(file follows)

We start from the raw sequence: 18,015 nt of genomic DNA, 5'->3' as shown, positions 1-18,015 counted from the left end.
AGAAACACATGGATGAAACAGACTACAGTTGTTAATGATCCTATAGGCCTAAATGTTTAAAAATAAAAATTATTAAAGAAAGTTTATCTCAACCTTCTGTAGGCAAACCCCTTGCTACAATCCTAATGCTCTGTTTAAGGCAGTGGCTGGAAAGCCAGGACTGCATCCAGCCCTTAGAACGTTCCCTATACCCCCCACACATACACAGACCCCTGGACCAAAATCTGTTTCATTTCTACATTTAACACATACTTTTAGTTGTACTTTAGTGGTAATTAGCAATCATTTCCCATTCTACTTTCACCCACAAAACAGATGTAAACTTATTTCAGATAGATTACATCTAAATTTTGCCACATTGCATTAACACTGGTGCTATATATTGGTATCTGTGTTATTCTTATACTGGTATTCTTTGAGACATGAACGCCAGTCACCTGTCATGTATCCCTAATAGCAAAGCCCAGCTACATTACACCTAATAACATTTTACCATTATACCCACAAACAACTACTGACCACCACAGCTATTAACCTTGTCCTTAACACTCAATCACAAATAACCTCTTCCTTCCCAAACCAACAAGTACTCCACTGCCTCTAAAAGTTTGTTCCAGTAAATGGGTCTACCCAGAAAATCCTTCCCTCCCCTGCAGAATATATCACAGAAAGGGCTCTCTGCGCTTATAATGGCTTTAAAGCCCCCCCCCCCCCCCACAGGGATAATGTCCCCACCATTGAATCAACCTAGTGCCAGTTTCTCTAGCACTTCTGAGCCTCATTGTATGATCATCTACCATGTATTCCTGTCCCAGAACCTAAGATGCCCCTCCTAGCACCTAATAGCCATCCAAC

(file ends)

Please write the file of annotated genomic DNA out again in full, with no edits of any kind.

We start from the raw sequence: 18,015 nt of genomic DNA, 5'->3' as shown, positions 1-18,015 counted from the left end.
AGAAACACATGGATGAAACAGACTACAGTTGTTAATGATCCTATAGGCCTAAATGTTTAAAAATAAAAATTATTAAAGAAAGTTTATCTCAACCTTCTGTAGGCAAACCCCTTGCTACAATCCTAATGCTCTGTTTAAGGCAGTGGCTGGAAAGCCAGGACTGCATCCAGCCCTTAGAACGTTCCCTATACCCCCCACACATACACAGACCCCTGGACCAAAATCTGTTTCATTTCTACATTTAACACATACTTTTAGTTGTACTTTAGTGGTAATTAGCAATCATTTCCCATTCTACTTTCACCCACAAAACAGATGTAAACTTATTTCAGATAGATTACATCTAAATTTTGCCACATTGCATTAACACTGGTGCTATATATTGGTATCTGTGTTATTCTTATACTGGTATTCTTTGAGACATGAACGCCAGTCACCTGTCATGTATCCCTAATAGCAAAGCCCAGCTACATTACACCTAATAACATTTTACCATTATACCCACAAACAACTACTGACCACCACAGCTATTAACCTTGTCCTTAACACTCAATCACAAATAACCTCTTCCTTCCCAAACCAACAAGTACTCCACTGCCTCTAAAAGTTTGTTCCAGTAAATGGGTCTACCCAGAAAATCCTTCCCTCCCCTGCAGAATATATCACAGAAAGGGCTCTCTGCGCTTATAATGGCTTTAAAGCCCCCCCCCCCCCCCACAGGGATAATGTCCCCACCATTGAATCAACCTAGTGCCAGTTTCTCTAGCACTTCTGAGCCTCATTGTATGATCATCTACCATGTATTCCTGTCCCAGAACCTAAGATGCCCCTCCTAGCACCTAATAGCCATCCAAC